Baikal 2015, Russian Cup II, Day 7
Thursday April 9, 2015
The forecast for today was dismal, but despite that it turned out to be the best racing day so far. For me certainly. But all in good time. It was sunny from the morning, but still no wind by 11. We head out on the track and the judges stake it out. A very weak wind starts to blow and the judges call us to the start. Weak wind, it’s not for me, I am a bit frustrated, but it has to be done. I finish eighth and I am really glad. What’s more, at the start I gradually work myself further forward. For a moment I make it to fifth place, but as soon as the wind weakens I lose ground. It couldn’t be better.
Another two starts quickly follow, but both are cancelled in the third circuit for not making the time limit. I’m really glad, in one of them I tried different runners and it didn’t go at all, finishing almost completely last. So late that in the meantime the others had my lunch.
Maybe that got me fired up for the next races. The following three starts were in quick succession. The wind strengthens to a stable 3 m/s. I twice finish seventh and once sixth. After today I am in 5th place overall. I’m really content. Jost G 936 is in interim first place, behind him are Ron Sherry US 44, Peter Hamrák M 53 and Sergey Pulkov R 5.
After returning to base, with Jost G 936 we agreed to make a trip to the Buddhist stupa on the nearby island. There are two hours of daylight remaining. It is about 12 km to the island. We set off light, just a recovery line, and we manage a steady 4 m/s via the Little Sea. We get there in about 10 minutes. Or rather only to the huge ice barrier which has piled up against the rocky northwest side of the island. We climb over it, but to no avail. There is no route on this side. The rocks are too steep and there is an ice wall.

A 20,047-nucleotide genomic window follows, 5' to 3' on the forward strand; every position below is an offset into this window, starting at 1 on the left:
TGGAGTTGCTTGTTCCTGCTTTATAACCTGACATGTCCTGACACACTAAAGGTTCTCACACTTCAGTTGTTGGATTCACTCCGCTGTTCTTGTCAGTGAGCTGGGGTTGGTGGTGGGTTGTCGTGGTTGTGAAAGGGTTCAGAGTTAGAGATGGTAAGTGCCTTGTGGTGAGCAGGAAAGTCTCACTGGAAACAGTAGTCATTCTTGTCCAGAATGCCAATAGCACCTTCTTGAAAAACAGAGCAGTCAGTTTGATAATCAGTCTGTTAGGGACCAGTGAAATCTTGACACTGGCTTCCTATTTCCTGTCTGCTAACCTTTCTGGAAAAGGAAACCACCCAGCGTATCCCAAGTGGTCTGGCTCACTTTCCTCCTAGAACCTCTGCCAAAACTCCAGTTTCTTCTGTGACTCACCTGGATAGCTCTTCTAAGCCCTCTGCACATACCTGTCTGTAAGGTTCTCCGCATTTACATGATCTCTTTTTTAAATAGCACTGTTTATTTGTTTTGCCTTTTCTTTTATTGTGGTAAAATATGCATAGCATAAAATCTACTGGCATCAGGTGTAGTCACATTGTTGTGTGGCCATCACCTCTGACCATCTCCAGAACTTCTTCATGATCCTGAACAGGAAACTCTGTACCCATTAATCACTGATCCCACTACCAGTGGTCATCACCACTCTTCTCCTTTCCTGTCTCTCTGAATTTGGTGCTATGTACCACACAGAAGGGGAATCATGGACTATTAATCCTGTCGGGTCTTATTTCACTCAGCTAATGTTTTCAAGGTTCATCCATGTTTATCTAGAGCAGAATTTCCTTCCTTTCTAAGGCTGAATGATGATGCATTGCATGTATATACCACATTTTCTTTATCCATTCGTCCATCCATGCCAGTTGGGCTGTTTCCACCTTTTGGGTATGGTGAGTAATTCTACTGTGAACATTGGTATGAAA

We climb back over the barrier and slowly circle the island. We are in the straits between it and the main island of Okhon. We go slowly over ice that is broken in places to a little cove, from where we can easily climb up and get all the way to the Buddhist chapel. It is a perfect pilgrimage place. We can see far and wide and feel just like mountaineers at the summit of some 8000-metre peak. And just like them we cannot stay long, the sun will soon set, half of the Little Sea is already in shadow and the temperature is plummeting. One last look acroos the narrow straits at the heights of the island of Okhon. Okhon is just a few kilometres wide but obscures the view of Baikal. Beyond Okhon, a few hundred metres from the bank lies the deepest spot in Baikal – more than 1600 m. And there is apparently some 5 km of sediment there. Which means that the heights of the island of Okhon, which we can now see, rise vertically from a depth of some seven kilometres. So it is no surprise that it is such an extraordinary place.
On our return to the boats our troubles began. I had set the mast badly on the footing and after the start it slipped from the deck into the boat. We carry on, me with a 15 x 10 cm hole in the deck. Fortunately it is nothing structural.
And then it happened. A crack appeared in front of us and Jost didn’t notice it. I did, and shouted to him and dodged, but he didn’t hear me and only saw it at the very last moment. He turned the boat abruptly immediately in front of it, and overturned. Jost was carried by the inertia of his body into the side of the boat and continued on the ice to the shallow water on the sloping ice that had been pushed under the ice barrier. Luckily he did not collide with that. He tried to scramble up the sloping ice, and on about the third attempt managed. The crack was not open, but there was no way to get over or through the barrier. I got there straight away. Jost had wet legs and belly, but not his back. It froze on him instantly. It was possible to get the boat back but not to race on it.
Despite being aware we should take care, it still happened to us. Simply it was a lesson. Jost probably thought that since we did not see any cracks on the way, we did not have to be too careful. Only our route back was a bit to the north. And there we found a crack. What’s more we are in the wild, not on an ice rink, and the ice slowly changes, moves and cracks. In the evening, together with the others, we had a stiff drink.
Let’s see what tomorrow brings …